The five takeaways were a season-high for the Hawkeyes, who entered Saturday’s game minus-2 in turnover margin. Entering the game, Minnesota had just 11 turnovers (five fumbles) all season.
The real two-handed head-clutcher came with just more than 2 minutes left before halftime.
True freshman running back Laurence Maroney — carrying the bulk after sophomore Marion Barber III injured a groin after two rushes for 25 yards — busted through the goal line for what looked to be a 2-yard TD run to pull the Gophers within 17-13 at half.
But Sanders crashed in from the outside, stripped the ball and covered it at Iowa’s 6-inch line.
”I thought the guy handed Bob the ball,” said senior Howard Hodges, who made 12 tackles. “All you saw was the guy had the ball, Bob hit him and then Bob popped up with the ball. I was like, ‘Did he hand it off?’”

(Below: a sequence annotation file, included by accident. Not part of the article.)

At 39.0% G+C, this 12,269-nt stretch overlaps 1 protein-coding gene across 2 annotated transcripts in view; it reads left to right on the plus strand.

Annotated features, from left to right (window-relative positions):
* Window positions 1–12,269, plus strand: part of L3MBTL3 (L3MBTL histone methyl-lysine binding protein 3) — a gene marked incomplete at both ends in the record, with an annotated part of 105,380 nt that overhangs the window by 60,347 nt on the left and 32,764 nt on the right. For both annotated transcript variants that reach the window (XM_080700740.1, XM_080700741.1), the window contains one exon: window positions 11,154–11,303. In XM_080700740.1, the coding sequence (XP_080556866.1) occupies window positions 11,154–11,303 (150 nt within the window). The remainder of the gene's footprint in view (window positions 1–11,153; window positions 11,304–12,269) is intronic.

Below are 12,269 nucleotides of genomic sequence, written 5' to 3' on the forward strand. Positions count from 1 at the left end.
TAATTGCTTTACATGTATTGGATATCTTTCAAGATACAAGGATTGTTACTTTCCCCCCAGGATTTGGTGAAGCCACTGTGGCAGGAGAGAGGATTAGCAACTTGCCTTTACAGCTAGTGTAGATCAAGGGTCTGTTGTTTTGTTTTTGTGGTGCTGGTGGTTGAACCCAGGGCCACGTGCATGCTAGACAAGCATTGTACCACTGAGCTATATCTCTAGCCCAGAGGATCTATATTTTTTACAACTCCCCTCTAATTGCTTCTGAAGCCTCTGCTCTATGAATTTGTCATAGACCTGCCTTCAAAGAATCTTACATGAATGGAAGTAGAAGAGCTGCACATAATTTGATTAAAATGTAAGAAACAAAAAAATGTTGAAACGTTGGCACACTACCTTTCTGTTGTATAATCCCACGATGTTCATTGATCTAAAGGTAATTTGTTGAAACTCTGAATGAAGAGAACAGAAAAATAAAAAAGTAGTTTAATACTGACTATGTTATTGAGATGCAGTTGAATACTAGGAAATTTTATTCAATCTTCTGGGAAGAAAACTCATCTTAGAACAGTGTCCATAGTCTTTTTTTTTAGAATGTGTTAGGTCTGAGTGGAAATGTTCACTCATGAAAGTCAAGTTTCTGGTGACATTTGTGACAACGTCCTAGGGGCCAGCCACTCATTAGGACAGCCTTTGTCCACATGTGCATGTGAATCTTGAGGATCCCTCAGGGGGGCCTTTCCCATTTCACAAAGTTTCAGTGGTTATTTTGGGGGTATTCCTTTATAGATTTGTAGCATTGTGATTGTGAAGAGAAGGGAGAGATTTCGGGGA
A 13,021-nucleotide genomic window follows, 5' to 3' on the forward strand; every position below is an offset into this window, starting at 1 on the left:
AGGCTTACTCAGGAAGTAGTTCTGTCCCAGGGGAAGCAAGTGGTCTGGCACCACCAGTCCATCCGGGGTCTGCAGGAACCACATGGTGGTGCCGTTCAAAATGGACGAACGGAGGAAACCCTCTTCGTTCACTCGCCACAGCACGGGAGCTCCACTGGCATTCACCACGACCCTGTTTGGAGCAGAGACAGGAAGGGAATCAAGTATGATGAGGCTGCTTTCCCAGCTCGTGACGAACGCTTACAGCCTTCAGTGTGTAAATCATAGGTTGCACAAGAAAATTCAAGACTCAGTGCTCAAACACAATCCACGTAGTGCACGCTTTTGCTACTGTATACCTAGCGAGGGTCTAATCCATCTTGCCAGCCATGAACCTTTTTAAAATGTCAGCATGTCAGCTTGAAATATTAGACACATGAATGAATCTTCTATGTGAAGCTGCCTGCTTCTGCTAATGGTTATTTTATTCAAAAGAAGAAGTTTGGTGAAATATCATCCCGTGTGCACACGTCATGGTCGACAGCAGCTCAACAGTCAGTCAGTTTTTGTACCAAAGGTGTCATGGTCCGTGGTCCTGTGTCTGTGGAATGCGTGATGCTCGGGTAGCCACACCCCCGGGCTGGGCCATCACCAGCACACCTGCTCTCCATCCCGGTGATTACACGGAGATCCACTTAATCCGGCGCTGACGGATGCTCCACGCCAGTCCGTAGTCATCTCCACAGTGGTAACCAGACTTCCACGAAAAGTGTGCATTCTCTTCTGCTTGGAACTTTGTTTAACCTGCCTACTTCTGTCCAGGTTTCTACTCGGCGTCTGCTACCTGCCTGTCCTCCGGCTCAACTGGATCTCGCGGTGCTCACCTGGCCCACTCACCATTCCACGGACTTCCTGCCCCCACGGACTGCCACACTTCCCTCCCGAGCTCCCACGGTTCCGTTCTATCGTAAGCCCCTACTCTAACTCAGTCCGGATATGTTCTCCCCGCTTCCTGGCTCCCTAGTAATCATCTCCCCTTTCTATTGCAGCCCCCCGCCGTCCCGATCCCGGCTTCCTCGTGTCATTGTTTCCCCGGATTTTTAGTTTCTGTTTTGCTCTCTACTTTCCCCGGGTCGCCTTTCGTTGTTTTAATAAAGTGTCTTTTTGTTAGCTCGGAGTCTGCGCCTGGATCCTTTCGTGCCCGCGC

Sanders thought he had Maroney’s foot.
“I just fell inside and ended up on top of the ball,” Sanders said. “No handoff, I just tried to go inside and landed on it.”
Nope, no handoff.
But then, no one ever gave anything to these Iowa seniors. Heck, Iowa barely gave Sanders a scholarship. Ferentz had to be talked into it, beating out Ohio University.
Think about that a minute. And then go get the bucket.
Bob Sanders feature from 2004
Ex-Hawkeye Sanders eager to make his passion his business
CEDAR RAPIDS — The old-school San Diego Padres jersey said hip-hop. But lunch said college kid in Iowa, a cheesy Maid-Rite with plenty of ketchup.
Bob Sanders is caught between two worlds.
The former all-Big Ten safety for the Iowa Hawkeyes still is in Iowa. He’s working out at the Iowa football complex with fellow NFL Draft eligibles Fred Russell and Chris Smith.
He’s also some three weeks from the NFL Draft, the new world for the 5-foot-9, 209-pounder.
“The weirdest thing that I’ve noticed is that it’s not a game anymore, it’s a business,” Sanders said Wednesday. “It’s a job. This is how I’m going to be putting food on my family’s table. I’m going to be making a living and it’s going to be my everyday job.